Part of what makes this organization so special is not only its goal to protect women, but that it does so by enriching the lives of men, too. Consider the Ten Men Challenge. First launched in mid-2016, each year, it encourages a group of 10 young men in Grades 9 to 11 to fast for a day. During the day, the Moose Hide Campaign “[invites] the community, the school, and everyone to come and lift up those 10 young men. We stand them up in front of their community, and their school and say, ‘This is what these 10 men have volunteered to do, they’re fasting for the day in an effort to end violence against women and children, deepen their commitment, deepen their understanding of the issue and commit to being those safe people in the community.’ And so, they stand there and make that commitment in front of everyone.”

Since the birth of Ten Men, the program has been run independently by schools all across Canada. As a truly grassroots organization, the Moose Hide Campaign relies upon the initiative of those who bring events like the Ten Men Challenge into their communities. “There’s a how-to guide [on runing the Ten Men Challenge] on our website and we’ve just been hearing about it after it’s done. I love that part of community ownership that people feel over this medicine,” Raven said.

Though the Ten Men Challenge only lasts one day, the collective decision of each group to take a public stance against violence is remarkable. As Raven explained to me, when fasting, “the veil gets really thin between our world and the spirit world” — allowing for possible interactions between the two.

As impressive as the Ten Men Challenge may be, it is but one of many programs and events run by the Moose Hide Campaign. Moose Hide Campaign Day, which took place virtually this past February, is yet another noteworthy stepping stone for the organization. Of course, with it being run online for the first time, things looked a little different than in past years.

“Normally, we would meet and do circles — healing circles — and it would just be an opportunity for people to share openly and honestly about what violence means to them in their lives: if they’ve experienced it, if they’ve witnessed it, if they’ve done it themselves, what their healing journey has looked like,” explained Raven. “And everyone comes together just as human beings. So, you leave your title at the door, you just come as a person and you share in this sacred circle.”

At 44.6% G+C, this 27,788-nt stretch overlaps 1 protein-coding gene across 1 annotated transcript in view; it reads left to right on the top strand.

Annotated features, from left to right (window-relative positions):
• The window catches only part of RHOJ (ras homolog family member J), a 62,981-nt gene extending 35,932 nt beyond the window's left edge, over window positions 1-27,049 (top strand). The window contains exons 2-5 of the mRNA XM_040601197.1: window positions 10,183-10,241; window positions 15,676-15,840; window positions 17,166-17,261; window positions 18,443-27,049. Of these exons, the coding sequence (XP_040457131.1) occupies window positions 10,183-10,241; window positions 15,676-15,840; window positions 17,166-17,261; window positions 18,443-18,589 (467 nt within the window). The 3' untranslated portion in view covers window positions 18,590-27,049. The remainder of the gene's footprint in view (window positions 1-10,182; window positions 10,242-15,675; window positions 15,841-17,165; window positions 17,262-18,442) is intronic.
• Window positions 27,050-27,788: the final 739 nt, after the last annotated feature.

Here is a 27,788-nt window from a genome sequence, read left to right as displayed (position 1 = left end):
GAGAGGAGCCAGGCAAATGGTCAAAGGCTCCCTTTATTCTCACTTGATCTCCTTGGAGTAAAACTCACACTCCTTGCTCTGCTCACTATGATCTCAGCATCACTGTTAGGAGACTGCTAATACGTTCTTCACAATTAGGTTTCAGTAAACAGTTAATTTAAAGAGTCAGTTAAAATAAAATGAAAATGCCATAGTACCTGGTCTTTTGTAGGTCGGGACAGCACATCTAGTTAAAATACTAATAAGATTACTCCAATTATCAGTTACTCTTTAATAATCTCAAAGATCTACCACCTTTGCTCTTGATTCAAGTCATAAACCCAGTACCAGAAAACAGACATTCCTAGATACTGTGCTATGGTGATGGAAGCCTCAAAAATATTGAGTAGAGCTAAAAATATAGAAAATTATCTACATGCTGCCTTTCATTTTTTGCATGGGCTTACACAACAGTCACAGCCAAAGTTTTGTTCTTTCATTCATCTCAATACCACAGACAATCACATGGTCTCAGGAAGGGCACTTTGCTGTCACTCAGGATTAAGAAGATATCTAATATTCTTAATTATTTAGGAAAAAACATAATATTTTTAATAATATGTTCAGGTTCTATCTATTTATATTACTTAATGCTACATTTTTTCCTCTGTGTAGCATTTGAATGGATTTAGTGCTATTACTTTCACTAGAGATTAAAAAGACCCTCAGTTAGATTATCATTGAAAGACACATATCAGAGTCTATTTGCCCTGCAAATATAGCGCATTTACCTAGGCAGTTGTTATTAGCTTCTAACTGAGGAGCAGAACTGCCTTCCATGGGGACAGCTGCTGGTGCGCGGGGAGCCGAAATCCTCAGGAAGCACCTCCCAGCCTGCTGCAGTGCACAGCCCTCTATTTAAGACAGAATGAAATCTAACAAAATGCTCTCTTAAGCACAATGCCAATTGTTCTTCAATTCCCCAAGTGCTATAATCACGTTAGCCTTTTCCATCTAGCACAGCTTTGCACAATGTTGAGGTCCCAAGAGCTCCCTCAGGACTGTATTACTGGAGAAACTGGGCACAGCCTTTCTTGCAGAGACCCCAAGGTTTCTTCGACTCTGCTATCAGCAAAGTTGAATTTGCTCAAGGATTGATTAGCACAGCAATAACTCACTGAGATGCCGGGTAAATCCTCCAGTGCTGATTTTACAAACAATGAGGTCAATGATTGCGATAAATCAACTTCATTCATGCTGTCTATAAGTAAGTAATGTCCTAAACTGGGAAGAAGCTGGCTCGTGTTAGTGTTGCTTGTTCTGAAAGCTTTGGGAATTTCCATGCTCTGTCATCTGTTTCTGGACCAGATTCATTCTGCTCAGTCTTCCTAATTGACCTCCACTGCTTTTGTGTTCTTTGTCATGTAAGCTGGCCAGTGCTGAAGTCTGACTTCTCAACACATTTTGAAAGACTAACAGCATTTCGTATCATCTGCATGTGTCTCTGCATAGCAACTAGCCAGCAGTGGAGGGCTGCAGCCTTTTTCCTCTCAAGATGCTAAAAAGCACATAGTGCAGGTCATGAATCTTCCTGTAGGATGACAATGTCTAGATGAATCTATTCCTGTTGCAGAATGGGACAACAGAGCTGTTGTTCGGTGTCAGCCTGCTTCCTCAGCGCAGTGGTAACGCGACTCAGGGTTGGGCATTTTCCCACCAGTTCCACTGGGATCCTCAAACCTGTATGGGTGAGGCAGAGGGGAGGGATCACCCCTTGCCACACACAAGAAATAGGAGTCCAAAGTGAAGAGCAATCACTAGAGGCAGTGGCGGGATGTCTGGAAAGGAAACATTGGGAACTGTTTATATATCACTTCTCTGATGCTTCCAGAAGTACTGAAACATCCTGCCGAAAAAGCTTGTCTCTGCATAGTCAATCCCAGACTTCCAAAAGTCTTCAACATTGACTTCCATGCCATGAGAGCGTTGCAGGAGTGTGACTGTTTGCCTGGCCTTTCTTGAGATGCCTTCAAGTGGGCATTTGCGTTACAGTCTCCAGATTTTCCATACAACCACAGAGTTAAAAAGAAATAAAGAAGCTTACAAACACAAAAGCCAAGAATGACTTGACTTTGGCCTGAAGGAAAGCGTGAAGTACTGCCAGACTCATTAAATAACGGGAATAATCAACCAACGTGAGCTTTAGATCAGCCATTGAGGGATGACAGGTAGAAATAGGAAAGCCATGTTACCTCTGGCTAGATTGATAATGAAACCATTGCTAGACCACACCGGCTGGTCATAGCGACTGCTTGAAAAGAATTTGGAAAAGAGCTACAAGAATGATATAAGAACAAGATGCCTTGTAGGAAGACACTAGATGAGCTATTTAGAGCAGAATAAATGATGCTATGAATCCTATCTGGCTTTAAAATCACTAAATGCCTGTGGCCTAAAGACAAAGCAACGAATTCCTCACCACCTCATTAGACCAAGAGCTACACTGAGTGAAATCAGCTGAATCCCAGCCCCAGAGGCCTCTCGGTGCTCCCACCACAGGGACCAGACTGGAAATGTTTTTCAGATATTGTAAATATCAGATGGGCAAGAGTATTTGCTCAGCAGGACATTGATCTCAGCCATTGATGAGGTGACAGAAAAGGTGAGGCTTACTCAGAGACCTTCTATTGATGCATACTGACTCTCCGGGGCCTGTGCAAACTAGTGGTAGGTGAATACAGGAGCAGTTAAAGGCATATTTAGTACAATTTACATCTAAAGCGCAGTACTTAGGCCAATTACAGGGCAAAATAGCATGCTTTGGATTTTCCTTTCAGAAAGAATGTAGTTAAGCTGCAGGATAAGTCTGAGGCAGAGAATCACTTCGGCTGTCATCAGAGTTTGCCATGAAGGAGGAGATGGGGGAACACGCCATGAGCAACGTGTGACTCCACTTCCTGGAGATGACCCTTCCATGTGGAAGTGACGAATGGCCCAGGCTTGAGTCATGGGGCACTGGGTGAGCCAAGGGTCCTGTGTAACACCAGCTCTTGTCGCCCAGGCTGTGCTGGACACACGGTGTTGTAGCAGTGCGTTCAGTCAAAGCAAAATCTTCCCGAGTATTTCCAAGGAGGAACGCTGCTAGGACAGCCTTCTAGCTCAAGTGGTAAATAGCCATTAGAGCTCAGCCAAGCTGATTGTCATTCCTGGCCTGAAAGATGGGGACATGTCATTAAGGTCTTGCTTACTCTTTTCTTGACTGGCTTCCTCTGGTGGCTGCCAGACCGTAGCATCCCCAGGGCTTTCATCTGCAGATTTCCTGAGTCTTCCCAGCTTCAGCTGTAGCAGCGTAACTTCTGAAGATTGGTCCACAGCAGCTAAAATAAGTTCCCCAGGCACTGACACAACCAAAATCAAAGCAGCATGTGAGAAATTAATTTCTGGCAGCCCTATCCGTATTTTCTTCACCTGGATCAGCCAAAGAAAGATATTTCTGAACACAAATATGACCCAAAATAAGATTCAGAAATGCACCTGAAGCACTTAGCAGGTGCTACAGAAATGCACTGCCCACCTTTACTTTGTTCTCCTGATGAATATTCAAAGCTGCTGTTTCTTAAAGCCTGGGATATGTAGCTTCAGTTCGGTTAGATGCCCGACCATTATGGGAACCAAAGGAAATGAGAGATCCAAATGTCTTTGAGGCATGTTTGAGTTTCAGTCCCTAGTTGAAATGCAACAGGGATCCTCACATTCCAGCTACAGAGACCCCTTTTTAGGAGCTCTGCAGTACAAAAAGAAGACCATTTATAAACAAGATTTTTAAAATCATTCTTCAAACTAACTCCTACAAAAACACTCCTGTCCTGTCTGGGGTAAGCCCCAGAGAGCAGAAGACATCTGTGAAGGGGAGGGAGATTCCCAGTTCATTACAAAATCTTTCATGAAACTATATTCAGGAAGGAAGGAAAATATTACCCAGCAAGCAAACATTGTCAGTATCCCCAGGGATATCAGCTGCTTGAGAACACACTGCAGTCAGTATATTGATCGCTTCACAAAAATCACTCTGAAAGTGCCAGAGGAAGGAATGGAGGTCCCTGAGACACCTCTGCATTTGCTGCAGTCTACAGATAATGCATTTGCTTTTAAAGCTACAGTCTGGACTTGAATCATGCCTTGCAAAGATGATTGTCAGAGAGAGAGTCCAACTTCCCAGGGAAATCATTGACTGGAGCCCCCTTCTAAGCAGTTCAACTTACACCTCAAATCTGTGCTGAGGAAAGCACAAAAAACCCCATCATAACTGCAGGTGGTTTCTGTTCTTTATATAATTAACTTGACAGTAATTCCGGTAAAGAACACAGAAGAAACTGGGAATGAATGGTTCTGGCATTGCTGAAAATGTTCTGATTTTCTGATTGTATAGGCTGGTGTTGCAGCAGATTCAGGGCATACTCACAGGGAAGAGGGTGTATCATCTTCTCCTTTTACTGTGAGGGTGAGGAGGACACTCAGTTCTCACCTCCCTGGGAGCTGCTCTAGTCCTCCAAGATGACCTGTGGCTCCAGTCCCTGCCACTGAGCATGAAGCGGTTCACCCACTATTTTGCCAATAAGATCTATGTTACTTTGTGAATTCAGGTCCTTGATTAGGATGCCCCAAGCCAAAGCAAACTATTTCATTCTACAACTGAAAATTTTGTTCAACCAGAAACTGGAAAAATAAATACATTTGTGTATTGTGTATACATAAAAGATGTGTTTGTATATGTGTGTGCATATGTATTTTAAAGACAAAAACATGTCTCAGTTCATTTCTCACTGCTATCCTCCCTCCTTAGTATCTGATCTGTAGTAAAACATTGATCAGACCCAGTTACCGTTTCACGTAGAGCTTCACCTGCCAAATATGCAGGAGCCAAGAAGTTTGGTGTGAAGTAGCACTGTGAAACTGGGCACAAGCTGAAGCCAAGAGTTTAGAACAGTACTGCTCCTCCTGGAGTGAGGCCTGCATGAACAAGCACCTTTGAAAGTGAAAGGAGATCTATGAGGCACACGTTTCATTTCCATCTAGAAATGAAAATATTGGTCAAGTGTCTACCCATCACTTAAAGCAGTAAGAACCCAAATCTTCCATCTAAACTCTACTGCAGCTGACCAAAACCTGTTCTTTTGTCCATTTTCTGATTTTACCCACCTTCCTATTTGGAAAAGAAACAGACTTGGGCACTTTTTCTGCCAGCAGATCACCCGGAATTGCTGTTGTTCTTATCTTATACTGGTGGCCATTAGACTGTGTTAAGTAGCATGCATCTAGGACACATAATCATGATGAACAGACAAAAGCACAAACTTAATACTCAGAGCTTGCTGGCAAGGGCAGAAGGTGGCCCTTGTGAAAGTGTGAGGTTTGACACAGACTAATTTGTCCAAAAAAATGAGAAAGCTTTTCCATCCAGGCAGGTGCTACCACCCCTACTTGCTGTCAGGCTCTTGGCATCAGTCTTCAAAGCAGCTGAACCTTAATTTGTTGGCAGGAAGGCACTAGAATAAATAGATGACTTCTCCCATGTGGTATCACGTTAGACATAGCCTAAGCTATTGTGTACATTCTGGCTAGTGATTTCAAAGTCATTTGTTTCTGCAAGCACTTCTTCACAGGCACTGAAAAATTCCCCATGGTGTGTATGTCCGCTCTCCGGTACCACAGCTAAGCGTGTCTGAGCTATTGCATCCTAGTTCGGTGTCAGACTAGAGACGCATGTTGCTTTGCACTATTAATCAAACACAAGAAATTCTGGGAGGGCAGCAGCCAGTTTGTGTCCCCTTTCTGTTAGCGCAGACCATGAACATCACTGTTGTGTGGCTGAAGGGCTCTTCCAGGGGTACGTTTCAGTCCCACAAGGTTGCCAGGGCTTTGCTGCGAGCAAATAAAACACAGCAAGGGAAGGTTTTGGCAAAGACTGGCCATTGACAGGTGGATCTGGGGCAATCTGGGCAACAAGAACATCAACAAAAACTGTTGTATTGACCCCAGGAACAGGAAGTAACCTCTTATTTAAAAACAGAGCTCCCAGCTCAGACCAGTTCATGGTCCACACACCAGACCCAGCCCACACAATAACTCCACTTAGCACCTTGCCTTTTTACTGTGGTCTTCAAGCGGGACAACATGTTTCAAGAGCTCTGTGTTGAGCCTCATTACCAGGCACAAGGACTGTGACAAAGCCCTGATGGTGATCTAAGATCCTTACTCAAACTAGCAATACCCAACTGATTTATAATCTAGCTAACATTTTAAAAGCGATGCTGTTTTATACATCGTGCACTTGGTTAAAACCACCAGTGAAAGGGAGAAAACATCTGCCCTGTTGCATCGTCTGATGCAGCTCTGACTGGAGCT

But as we all know, the pandemic changed the way many organizations operate, and Moose Hide Campaign Day was no exception. In place of the campaign’s typical healing circles and in-person gatherings, in its shift to online, the event was reduced to skill-building workshops, speaker sessions and opportunities to learn about Indigenous cultures. Though, that’s hardly a limited experience with this year’s turnout remaining strong, and a whopping 80,000 Canadians having registered. In order to raise the event’s accessibility, future Moose Hide Campaign Days will continue to offer virtual events in addition to the highly-anticipated return of in-person gatherings.

Whether it’s this or the Ten Men Challenge, all events run by the organization have a common thread: empowering participants to return to their everyday lives and affect positive change in their own communities. In fact, enabling individuals to create grassroots-level change is at the core of how the Moose Hide Campaign runs. Its website is replete with guides offering anyone looking to support their community with an array of options on how to do so. Volunteering for the organization and/or bringing moose hide pins — and all they represent — to K-12 and post-secondary schools are just a few of the ways communities can get engaged and continue the conversation.

“[Getting involved with the Moose Hide Campaign] is a really cool opportunity for people to take on those leaderships roles, and bring that medicine to their spaces,” Raven said.

Throughout my conversation with her, Raven spoke frequently about the Indigenous concept of “medicine.” The more I came to learn about it, the more I grew to understand that no other word can do the Moose Hide Campaign’s endeavours justice. Much like Indigenous people have long been utilizing resources of the land as remedies, the Moose Hide Campaign is engaging Canadian communities in meaningful dialogue to spark healing. And Raven, her family, and the hundreds of thousands of individuals who have contributed to the campaign’s cause are spreading medicine throughout Canada — one moose hide pin at a time.

Tags: activism, domestic violence, family, indigenous activism